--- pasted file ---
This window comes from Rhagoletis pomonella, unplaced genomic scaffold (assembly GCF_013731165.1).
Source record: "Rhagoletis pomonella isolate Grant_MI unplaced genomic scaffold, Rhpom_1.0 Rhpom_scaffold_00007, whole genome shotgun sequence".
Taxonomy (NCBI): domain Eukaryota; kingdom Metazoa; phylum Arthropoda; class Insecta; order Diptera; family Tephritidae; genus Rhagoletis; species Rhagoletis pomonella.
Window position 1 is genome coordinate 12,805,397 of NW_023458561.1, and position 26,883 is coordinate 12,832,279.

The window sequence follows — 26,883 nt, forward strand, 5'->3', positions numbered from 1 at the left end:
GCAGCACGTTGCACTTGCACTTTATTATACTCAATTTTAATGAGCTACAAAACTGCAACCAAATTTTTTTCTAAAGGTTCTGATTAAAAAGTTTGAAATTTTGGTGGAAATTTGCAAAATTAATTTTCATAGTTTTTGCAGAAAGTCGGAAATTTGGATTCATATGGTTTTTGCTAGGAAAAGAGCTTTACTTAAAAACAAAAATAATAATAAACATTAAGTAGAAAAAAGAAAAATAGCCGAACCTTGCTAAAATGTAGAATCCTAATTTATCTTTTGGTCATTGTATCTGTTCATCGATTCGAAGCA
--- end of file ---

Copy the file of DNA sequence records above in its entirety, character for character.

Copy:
This window comes from Rhagoletis pomonella, unplaced genomic scaffold (assembly GCF_013731165.1).
Source record: "Rhagoletis pomonella isolate Grant_MI unplaced genomic scaffold, Rhpom_1.0 Rhpom_scaffold_00007, whole genome shotgun sequence".
Taxonomy (NCBI): domain Eukaryota; kingdom Metazoa; phylum Arthropoda; class Insecta; order Diptera; family Tephritidae; genus Rhagoletis; species Rhagoletis pomonella.
Window position 1 is genome coordinate 12,805,397 of NW_023458561.1, and position 26,883 is coordinate 12,832,279.

The window sequence follows — 26,883 nt, forward strand, 5'->3', positions numbered from 1 at the left end:
GCAGCACGTTGCACTTGCACTTTATTATACTCAATTTTAATGAGCTACAAAACTGCAACCAAATTTTTTTCTAAAGGTTCTGATTAAAAAGTTTGAAATTTTGGTGGAAATTTGCAAAATTAATTTTCATAGTTTTTGCAGAAAGTCGGAAATTTGGATTCATATGGTTTTTGCTAGGAAAAGAGCTTTACTTAAAAACAAAAATAATAATAAACATTAAGTAGAAAAAAGAAAAATAGCCGAACCTTGCTAAAATGTAGAATCCTAATTTATCTTTTGGTCATTGTATCTGTTCATCGATTCGAAGCA